We had every dinner in Capri. Two restaurants recommended to us prior to our stay that stand out are Da Giorgio (Fran F!) in the heart of the Capri town and Aurora (everyone!) on Via Fuorlovado, right off the main square. At Da Giorgio, we had a window side table and enjoyed a pizza and salads with a stunning view over the Bay of Naples. At Aurora, my favorite restaurant on Capri, we sat outside along the avenue and indulged on tuna appetizers and eggplant balls (Julie S!) and shared a linguini with clams as our main course. Everything at Aurora was beautifully prepared (but not foo foo fancy) and absolutely delicious. Another thing that I loved about the restaurant is that the staff were just as attentive to us as they were to Ryan Seacrest (sitting a few tables away) and a famous World Series of Poker champion (can’t remember his name-he also stayed at our hotel). We felt just as special.
If you want to eat at Aurora, you must make this reservation well in advance. It is hard to get. Last thing about dinner- many had told us about Da Paolino Restaurant aka The Lemon Tree. After researching, reading, asking people, etc, I decided this restaurant sounded to touristy for us, not to mention, it wasn’t in the main part of town. We skipped it.
Our lunches were great as well. We had our best table and view of the whole trip (maybe ever) for lunch at La Terrazza di Lucullo, the restaurant at our hotel. When we ventured away from the hotel, we hit two beach clubs for lunch. The first was Il Riccio. The location of this club was amazing as it is a cliffside venue overlooking the Blue Grotto (more about the Blue Grotto below). Also, the restaurant and club were gorgeous with aqua blue decor against white cabanas and stone staircases leading down to the sea. And the food was good too! The one downside we faced was the experience in general. This restaurant is so chic and “sceney” as was evidenced by the diners and the staff. (I felt old and unattractive :-). ). We were not treated as we were at our time at Aurora, an even bigger hotspot. I felt as if the host/hostess was surprised to see us and the waitstaff anxious for us to move along so a more glamorous bunch could be seated. Luckily, we hit Fontelina Beach Club another day, so we were saved from being completely turned off from the Capri beach club scene.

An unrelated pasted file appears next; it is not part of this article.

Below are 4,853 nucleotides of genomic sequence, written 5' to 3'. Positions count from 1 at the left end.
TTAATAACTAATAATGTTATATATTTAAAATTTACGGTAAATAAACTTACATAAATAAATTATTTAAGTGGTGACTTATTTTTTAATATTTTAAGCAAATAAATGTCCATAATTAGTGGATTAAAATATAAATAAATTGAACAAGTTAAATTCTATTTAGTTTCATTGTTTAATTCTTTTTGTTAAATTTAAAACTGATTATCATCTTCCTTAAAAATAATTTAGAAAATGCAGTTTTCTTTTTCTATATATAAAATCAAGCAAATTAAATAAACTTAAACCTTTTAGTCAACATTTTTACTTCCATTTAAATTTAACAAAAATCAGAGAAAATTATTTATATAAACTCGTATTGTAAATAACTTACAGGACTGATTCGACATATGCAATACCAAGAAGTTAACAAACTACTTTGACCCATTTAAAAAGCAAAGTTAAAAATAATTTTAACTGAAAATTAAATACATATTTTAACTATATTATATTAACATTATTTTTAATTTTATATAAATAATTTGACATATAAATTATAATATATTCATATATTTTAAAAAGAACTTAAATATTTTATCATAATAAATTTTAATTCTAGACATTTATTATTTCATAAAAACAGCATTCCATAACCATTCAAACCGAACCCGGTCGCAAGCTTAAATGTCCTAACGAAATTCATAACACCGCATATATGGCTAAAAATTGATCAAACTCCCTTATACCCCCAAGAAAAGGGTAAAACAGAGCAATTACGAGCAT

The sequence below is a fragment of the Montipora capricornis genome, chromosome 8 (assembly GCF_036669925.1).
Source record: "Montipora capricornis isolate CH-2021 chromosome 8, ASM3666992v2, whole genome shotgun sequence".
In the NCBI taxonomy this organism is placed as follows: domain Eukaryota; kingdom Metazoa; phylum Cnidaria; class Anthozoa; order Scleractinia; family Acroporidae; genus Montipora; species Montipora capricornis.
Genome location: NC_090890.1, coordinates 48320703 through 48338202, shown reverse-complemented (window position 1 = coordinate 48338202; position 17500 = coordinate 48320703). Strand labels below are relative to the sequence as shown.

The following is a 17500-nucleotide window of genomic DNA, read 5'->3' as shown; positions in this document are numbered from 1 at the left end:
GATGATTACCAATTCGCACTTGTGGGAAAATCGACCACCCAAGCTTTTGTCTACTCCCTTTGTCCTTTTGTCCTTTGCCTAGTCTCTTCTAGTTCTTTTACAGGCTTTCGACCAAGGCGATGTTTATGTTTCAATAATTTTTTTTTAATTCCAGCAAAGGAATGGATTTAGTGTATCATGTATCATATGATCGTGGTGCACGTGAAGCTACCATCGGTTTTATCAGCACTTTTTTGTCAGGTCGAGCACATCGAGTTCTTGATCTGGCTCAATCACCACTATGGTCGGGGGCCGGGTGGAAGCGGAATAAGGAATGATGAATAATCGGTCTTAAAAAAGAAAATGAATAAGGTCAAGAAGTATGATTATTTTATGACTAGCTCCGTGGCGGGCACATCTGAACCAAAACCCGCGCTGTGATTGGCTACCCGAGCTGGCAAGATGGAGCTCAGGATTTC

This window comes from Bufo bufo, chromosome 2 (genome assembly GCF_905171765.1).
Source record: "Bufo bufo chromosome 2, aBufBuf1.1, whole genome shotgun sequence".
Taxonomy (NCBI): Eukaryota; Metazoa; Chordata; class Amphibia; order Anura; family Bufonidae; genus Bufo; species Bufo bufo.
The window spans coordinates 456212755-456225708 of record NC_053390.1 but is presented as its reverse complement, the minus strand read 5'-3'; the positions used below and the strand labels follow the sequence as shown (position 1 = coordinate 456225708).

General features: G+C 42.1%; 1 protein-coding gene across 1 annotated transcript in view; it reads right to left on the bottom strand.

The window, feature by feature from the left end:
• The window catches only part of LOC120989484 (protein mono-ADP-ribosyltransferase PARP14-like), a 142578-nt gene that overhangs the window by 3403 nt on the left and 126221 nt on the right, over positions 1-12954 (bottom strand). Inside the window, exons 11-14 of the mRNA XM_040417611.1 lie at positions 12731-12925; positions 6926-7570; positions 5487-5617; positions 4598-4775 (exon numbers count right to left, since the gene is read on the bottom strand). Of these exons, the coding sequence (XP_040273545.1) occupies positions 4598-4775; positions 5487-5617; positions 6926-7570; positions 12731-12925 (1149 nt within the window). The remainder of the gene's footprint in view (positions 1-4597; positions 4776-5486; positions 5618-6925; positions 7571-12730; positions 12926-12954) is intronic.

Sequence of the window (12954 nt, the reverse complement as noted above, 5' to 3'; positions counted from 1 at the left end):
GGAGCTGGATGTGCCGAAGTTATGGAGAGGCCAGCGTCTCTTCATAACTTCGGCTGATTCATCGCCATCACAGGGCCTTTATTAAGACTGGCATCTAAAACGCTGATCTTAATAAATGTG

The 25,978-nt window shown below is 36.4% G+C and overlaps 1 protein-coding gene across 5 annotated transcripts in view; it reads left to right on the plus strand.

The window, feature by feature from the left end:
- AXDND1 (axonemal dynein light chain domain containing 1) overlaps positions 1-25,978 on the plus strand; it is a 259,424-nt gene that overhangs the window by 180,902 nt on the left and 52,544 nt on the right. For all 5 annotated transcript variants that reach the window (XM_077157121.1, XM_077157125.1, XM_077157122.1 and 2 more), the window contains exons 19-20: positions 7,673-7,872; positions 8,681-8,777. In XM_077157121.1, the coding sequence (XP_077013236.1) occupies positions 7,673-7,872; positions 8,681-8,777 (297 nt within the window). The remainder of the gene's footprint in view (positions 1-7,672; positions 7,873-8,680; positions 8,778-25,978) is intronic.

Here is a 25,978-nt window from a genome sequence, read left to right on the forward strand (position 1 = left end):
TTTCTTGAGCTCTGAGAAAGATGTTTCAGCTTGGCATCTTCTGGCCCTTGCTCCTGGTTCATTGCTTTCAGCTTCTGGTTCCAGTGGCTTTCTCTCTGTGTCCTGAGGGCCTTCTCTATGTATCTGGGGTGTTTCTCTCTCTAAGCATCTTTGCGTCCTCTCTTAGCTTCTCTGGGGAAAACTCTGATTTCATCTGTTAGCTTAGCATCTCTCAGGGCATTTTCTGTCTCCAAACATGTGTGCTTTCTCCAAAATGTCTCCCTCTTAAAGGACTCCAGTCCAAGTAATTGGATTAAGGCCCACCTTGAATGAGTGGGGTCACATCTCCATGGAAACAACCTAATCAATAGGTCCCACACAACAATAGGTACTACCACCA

It is a tough walk down (and up!) a long and winding path to Fontelina Beach Club. From the center of Capri, the walk takes about 30 minutes. You can also arrive and leave the beach club via boat. Rob and I walked both ways!
The club is directly opposite from the Faraglioni Rocks and you can great pictures of the rocks as you navigate the path to and from the club. We started our beach club afternoon with lunch at the restaurant. We shared some apps, salad and a local trout dish. Yum!
After lunch, we utilized our lounge chairs that we had reserved prior to arriving on Capri. After all, we needed to have one true beach club experience and I enjoyed it a lot! Rob and I lazed on our “beds” and enjoyed the people watching and the view of the iconic rocks. We fell asleep under the signature blue and white umbrellas as the sea lapped against the jagged coast below us. There was actually a ladder leading into the sea, but the water looked rough so we didn’t take a dip. Overall, it was a great afternoon, albeit a bit pricey. It was a very expensive nap!
Being told it would be a shame to not see Capri by boat, we arranged, with our concierge, a private boat to take me and Rob around the island, with a pit stop at the Blue Grotto. We were to meet our boat at the Marina Grande, that same chaotic port we arrived at and hadn’t been to since. We had a few options as to how to get to the port, taxi, bus or…….steps. We chose steps, after all, it had been some time since we had our daily step workouts in Positano. We were ready for some more…
The Phoenician Steps that lead from Anacapri to the port of Marina Grande are 921 stone steps with views to admire the entire island. That is, when u are not sweating profusely and tending to your sore and tired knees. It was no 1865 steps, like we descended in Positano, but it was tough nevertheless. When Rob and I finally found our captain amidst the chaos, we were ready for some serious lounge time on the boat.